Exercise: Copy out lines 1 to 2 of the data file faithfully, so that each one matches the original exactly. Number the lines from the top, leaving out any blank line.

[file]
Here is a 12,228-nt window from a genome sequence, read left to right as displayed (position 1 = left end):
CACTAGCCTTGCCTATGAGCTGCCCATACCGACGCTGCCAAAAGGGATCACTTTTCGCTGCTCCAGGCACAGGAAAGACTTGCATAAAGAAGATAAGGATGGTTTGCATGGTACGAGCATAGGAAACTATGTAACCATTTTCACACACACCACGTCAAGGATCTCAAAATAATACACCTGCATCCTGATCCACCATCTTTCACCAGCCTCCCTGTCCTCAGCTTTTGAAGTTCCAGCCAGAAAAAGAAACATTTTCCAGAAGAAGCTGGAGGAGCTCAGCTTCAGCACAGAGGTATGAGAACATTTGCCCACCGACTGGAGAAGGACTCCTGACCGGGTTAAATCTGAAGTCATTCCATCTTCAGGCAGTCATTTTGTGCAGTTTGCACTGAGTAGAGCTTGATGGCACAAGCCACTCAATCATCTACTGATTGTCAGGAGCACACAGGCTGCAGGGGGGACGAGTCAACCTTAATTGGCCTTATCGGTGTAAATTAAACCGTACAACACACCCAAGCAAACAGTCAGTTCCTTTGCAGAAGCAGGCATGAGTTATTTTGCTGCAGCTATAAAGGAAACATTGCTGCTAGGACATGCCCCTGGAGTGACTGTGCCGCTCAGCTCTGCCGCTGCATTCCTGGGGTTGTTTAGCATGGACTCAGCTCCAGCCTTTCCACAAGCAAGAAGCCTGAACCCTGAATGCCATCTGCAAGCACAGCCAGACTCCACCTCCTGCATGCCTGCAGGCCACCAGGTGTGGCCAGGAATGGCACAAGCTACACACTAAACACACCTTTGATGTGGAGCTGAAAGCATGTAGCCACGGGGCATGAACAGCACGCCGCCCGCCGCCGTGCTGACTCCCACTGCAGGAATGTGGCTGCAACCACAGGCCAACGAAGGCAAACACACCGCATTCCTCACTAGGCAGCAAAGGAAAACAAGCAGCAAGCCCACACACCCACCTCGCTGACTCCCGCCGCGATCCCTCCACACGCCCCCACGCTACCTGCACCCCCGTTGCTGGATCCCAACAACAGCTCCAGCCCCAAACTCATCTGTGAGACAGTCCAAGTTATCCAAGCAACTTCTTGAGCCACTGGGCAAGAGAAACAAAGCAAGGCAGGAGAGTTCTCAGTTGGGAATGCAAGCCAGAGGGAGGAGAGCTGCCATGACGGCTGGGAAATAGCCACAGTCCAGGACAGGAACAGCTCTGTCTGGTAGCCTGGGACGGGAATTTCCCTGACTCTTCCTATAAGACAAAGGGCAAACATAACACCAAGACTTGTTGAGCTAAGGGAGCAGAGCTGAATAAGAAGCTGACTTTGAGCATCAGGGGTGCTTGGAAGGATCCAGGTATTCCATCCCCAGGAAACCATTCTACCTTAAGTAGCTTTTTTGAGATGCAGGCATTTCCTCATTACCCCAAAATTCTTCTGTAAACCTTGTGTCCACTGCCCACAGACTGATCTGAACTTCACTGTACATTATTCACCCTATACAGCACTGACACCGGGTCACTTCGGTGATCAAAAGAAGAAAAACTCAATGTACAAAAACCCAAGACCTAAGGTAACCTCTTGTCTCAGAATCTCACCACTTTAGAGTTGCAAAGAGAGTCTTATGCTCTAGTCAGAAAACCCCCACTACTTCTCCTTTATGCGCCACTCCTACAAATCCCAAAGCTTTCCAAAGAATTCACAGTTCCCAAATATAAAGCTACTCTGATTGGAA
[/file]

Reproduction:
Here is a 12,228-nt window from a genome sequence, read left to right as displayed (position 1 = left end):
CACTAGCCTTGCCTATGAGCTGCCCATACCGACGCTGCCAAAAGGGATCACTTTTCGCTGCTCCAGGCACAGGAAAGACTTGCATAAAGAAGATAAGGATGGTTTGCATGGTACGAGCATAGGAAACTATGTAACCATTTTCACACACACCACGTCAAGGATCTCAAAATAATACACCTGCATCCTGATCCACCATCTTTCACCAGCCTCCCTGTCCTCAGCTTTTGAAGTTCCAGCCAGAAAAAGAAACATTTTCCAGAAGAAGCTGGAGGAGCTCAGCTTCAGCACAGAGGTATGAGAACATTTGCCCACCGACTGGAGAAGGACTCCTGACCGGGTTAAATCTGAAGTCATTCCATCTTCAGGCAGTCATTTTGTGCAGTTTGCACTGAGTAGAGCTTGATGGCACAAGCCACTCAATCATCTACTGATTGTCAGGAGCACACAGGCTGCAGGGGGGACGAGTCAACCTTAATTGGCCTTATCGGTGTAAATTAAACCGTACAACACACCCAAGCAAACAGTCAGTTCCTTTGCAGAAGCAGGCATGAGTTATTTTGCTGCAGCTATAAAGGAAACATTGCTGCTAGGACATGCCCCTGGAGTGACTGTGCCGCTCAGCTCTGCCGCTGCATTCCTGGGGTTGTTTAGCATGGACTCAGCTCCAGCCTTTCCACAAGCAAGAAGCCTGAACCCTGAATGCCATCTGCAAGCACAGCCAGACTCCACCTCCTGCATGCCTGCAGGCCACCAGGTGTGGCCAGGAATGGCACAAGCTACACACTAAACACACCTTTGATGTGGAGCTGAAAGCATGTAGCCACGGGGCATGAACAGCACGCCGCCCGCCGCCGTGCTGACTCCCACTGCAGGAATGTGGCTGCAACCACAGGCCAACGAAGGCAAACACACCGCATTCCTCACTAGGCAGCAAAGGAAAACAAGCAGCAAGCCCACACACCCACCTCGCTGACTCCCGCCGCGATCCCTCCACACGCCCCCACGCTACCTGCACCCCCGTTGCTGGATCCCAACAACAGCTCCAGCCCCAAACTCATCTGTGAGACAGTCCAAGTTATCCAAGCAACTTCTTGAGCCACTGGGCAAGAGAAACAAAGCAAGGCAGGAGAGTTCTCAGTTGGGAATGCAAGCCAGAGGGAGGAGAGCTGCCATGACGGCTGGGAAATAGCCACAGTCCAGGACAGGAACAGCTCTGTCTGGTAGCCTGGGACGGGAATTTCCCTGACTCTTCCTATAAGACAAAGGGCAAACATAACACCAAGACTTGTTGAGCTAAGGGAGCAGAGCTGAATAAGAAGCTGACTTTGAGCATCAGGGGTGCTTGGAAGGATCCAGGTATTCCATCCCCAGGAAACCATTCTACCTTAAGTAGCTTTTTTGAGATGCAGGCATTTCCTCATTACCCCAAAATTCTTCTGTAAACCTTGTGTCCACTGCCCACAGACTGATCTGAACTTCACTGTACATTATTCACCCTATACAGCACTGACACCGGGTCACTTCGGTGATCAAAAGAAGAAAAACTCAATGTACAAAAACCCAAGACCTAAGGTAACCTCTTGTCTCAGAATCTCACCACTTTAGAGTTGCAAAGAGAGTCTTATGCTCTAGTCAGAAAACCCCCACTACTTCTCCTTTATGCGCCACTCCTACAAATCCCAAAGCTTTCCAAAGAATTCACAGTTCCCAAATATAAAGCTACTCTGATTGGAA